In my article about Ancestry.com database records, we saw that Ancestry.com databases usually contain more than one name in each database record. The same will be true of other vendors as well. For this reason, Ancestry.com and other vendors like to communicate the size of database by talking about name counts rather than record counts. Unfortunately, name counts are more open to interpretation than database record counts.
In my article on records I referred to table-style databases. I've also heard them called fielded databases. These are databases stored like tables or spreadsheets. Census databases are table-style and are stored internally in tables not unlike the ones the enumerators filled out.
Table-style databases are stored internally in tables not unlike census forms.
The example, above, shows President Bush ancestors in 1900.
Image courtesy FamilySearch. © 2008 by Intellectual Reserve, Inc. All rights reserved.
When Ancestry.com first started reporting database sizes by name counts, it had to rely on estimates of the number of names in each record because they had no mechanism to count the number of names actually present. For example, the "U.S. Phone and Address Directories, 1993-2002" database is a table-style database that has 313,282,124 records. Each record can contain two names since a telephone listing can include a spouse name. In the table there is one column for the primary name and another for a second name.
A simple estimate of the name count would be to multiply the number of records by two, which would give 626,564,248 names, the number reported by the new card catalog. But many, maybe most, telephone listings don't include a second name. If one were to assume that 1/3 of the listings contain a second name, then the actual name count would be smaller than what is reported by some 200 million names!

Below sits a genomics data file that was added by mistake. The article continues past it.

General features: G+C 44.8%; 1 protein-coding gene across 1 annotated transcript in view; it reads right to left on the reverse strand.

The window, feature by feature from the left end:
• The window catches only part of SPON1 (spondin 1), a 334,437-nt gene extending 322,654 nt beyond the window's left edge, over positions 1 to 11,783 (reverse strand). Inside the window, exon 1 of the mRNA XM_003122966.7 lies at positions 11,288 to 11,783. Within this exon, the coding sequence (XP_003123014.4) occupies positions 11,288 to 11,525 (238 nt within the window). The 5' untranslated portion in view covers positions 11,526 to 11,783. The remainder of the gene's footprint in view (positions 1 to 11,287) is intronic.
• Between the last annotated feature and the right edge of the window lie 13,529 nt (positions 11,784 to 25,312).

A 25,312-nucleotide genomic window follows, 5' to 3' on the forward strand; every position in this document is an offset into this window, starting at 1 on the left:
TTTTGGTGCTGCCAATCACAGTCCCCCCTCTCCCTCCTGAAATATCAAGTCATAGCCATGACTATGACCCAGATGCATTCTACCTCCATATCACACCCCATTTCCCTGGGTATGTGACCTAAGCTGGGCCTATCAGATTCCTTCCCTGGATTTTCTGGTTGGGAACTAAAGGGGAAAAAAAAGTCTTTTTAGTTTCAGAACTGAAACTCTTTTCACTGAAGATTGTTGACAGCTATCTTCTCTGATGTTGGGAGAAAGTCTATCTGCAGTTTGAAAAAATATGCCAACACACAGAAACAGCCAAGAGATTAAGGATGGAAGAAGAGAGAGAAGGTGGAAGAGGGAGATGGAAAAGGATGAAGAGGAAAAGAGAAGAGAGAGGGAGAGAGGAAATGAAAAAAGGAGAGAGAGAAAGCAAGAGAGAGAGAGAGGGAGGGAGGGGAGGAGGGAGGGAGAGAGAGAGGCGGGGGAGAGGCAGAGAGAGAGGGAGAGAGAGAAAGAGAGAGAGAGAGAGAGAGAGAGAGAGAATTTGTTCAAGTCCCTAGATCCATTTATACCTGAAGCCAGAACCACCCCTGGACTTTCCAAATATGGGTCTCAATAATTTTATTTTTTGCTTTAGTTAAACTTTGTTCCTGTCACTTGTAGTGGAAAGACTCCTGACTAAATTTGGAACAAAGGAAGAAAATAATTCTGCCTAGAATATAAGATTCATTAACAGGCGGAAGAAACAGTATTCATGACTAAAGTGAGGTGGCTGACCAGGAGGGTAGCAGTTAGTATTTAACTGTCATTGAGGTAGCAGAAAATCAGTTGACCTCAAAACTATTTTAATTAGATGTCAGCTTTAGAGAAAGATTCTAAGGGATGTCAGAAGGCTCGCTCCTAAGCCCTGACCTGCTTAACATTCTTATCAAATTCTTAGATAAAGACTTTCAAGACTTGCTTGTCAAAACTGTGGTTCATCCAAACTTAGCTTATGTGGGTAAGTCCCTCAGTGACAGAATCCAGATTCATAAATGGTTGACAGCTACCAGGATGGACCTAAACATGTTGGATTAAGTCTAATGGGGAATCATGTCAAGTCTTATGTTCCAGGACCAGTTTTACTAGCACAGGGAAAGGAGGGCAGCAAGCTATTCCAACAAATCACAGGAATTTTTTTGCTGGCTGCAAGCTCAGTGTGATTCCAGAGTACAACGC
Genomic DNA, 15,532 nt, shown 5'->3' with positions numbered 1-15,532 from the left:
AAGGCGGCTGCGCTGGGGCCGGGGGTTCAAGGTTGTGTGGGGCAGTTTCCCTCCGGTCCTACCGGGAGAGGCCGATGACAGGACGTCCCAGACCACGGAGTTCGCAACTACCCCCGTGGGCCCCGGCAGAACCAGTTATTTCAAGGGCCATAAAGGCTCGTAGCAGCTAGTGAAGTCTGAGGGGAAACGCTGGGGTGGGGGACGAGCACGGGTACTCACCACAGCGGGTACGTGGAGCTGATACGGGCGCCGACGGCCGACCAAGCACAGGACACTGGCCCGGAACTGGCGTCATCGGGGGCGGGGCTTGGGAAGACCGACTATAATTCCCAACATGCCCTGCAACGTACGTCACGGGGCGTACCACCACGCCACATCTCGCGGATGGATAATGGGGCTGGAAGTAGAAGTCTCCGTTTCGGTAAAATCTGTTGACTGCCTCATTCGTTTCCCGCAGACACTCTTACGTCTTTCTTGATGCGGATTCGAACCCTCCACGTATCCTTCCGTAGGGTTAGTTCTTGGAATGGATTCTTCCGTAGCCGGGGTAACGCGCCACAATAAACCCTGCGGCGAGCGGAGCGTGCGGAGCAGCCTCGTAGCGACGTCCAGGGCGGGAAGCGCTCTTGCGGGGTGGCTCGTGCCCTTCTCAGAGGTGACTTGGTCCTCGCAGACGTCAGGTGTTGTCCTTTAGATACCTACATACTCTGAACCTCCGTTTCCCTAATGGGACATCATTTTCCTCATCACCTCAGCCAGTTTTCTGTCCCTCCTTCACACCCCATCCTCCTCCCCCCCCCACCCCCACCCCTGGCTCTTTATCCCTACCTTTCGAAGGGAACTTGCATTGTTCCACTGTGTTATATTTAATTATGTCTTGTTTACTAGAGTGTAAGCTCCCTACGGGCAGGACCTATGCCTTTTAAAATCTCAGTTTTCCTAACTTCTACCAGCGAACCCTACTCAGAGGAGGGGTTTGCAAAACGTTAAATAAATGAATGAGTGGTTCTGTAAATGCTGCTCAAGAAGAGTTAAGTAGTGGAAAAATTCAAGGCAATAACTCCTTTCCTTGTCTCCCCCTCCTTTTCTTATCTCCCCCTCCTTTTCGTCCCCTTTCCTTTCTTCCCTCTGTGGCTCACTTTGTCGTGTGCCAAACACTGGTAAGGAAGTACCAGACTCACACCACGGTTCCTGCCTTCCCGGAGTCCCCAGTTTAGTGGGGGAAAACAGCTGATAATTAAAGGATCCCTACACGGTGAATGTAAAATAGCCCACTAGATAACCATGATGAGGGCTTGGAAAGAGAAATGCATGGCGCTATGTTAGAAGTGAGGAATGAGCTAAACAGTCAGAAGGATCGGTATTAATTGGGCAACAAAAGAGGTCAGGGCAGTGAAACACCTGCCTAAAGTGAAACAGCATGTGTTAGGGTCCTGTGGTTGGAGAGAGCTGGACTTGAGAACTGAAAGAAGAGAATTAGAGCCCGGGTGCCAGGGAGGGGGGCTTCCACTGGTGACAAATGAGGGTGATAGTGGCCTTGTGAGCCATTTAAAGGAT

Name counts are open to abuse because the term is open to interpretation. Look up the U.S. Phone Directories in the old card catalog and you'll find the number of names estimated to be 862,075,337! That's more names than there are places in the database to store names! And it's probably about 400 million more names than are present in the database. That's 100 million names short of an over-count of a half-billion names for a single database!
I recommend that any vendors that publish name counts for table-style databases report the actual number of names present. And when an estimated count is published, the vendor should plainly designate it as such. I wouldn't mind seeing the math symbol (≈) meaning about before estimated numbers.
When I return, I'll talk about database types that require estimated name counts. (You may recall a previous article on that topic, Unbelievable Name Count Claims.)